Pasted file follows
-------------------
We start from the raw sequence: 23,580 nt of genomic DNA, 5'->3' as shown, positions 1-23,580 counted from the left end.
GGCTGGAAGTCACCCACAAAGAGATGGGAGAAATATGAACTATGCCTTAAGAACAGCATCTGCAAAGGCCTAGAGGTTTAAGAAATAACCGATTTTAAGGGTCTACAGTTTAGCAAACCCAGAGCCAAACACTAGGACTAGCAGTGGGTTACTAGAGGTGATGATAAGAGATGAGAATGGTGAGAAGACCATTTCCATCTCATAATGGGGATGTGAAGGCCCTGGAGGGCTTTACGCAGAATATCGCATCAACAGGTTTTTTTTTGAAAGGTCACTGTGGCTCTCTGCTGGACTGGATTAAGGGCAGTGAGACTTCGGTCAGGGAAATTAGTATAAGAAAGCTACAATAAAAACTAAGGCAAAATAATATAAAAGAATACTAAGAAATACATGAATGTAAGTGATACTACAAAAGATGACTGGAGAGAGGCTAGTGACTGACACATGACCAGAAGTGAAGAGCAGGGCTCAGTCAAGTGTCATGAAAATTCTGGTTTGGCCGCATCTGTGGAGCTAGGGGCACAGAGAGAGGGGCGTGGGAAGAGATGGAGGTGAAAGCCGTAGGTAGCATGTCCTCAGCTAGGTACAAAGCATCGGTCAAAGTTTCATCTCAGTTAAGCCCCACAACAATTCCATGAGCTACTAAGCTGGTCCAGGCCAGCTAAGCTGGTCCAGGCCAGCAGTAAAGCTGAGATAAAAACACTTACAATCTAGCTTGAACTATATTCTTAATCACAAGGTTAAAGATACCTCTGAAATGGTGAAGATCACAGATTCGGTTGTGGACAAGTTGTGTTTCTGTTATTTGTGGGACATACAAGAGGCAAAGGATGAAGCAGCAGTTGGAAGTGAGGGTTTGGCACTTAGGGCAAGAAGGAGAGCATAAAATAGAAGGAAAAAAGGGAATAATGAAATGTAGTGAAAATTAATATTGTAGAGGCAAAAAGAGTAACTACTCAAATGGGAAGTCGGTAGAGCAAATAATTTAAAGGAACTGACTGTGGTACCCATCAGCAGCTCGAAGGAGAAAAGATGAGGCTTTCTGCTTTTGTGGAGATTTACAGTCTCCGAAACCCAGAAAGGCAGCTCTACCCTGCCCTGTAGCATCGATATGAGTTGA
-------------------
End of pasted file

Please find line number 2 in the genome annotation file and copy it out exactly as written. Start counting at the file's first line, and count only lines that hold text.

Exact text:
GGCTGGAAGTCACCCACAAAGAGATGGGAGAAATATGAACTATGCCTTAAGAACAGCATCTGCAAAGGCCTAGAGGTTTAAGAAATAACCGATTTTAAGGGTCTACAGTTTAGCAAACCCAGAGCCAAACACTAGGACTAGCAGTGGGTTACTAGAGGTGATGATAAGAGATGAGAATGGTGAGAAGACCATTTCCATCTCATAATGGGGATGTGAAGGCCCTGGAGGGCTTTACGCAGAATATCGCATCAACAGGTTTTTTTTTGAAAGGTCACTGTGGCTCTCTGCTGGACTGGATTAAGGGCAGTGAGACTTCGGTCAGGGAAATTAGTATAAGAAAGCTACAATAAAAACTAAGGCAAAATAATATAAAAGAATACTAAGAAATACATGAATGTAAGTGATACTACAAAAGATGACTGGAGAGAGGCTAGTGACTGACACATGACCAGAAGTGAAGAGCAGGGCTCAGTCAAGTGTCATGAAAATTCTGGTTTGGCCGCATCTGTGGAGCTAGGGGCACAGAGAGAGGGGCGTGGGAAGAGATGGAGGTGAAAGCCGTAGGTAGCATGTCCTCAGCTAGGTACAAAGCATCGGTCAAAGTTTCATCTCAGTTAAGCCCCACAACAATTCCATGAGCTACTAAGCTGGTCCAGGCCAGCTAAGCTGGTCCAGGCCAGCAGTAAAGCTGAGATAAAAACACTTACAATCTAGCTTGAACTATATTCTTAATCACAAGGTTAAAGATACCTCTGAAATGGTGAAGATCACAGATTCGGTTGTGGACAAGTTGTGTTTCTGTTATTTGTGGGACATACAAGAGGCAAAGGATGAAGCAGCAGTTGGAAGTGAGGGTTTGGCACTTAGGGCAAGAAGGAGAGCATAAAATAGAAGGAAAAAAGGGAATAATGAAATGTAGTGAAAATTAATATTGTAGAGGCAAAAAGAGTAACTACTCAAATGGGAAGTCGGTAGAGCAAATAATTTAAAGGAACTGACTGTGGTACCCATCAGCAGCTCGAAGGAGAAAAGATGAGGCTTTCTGCTTTTGTGGAGATTTACAGTCTCCGAAACCCAGAAAGGCAGCTCTACCCTGCCCTGTAGCATCGATATGAGTTGA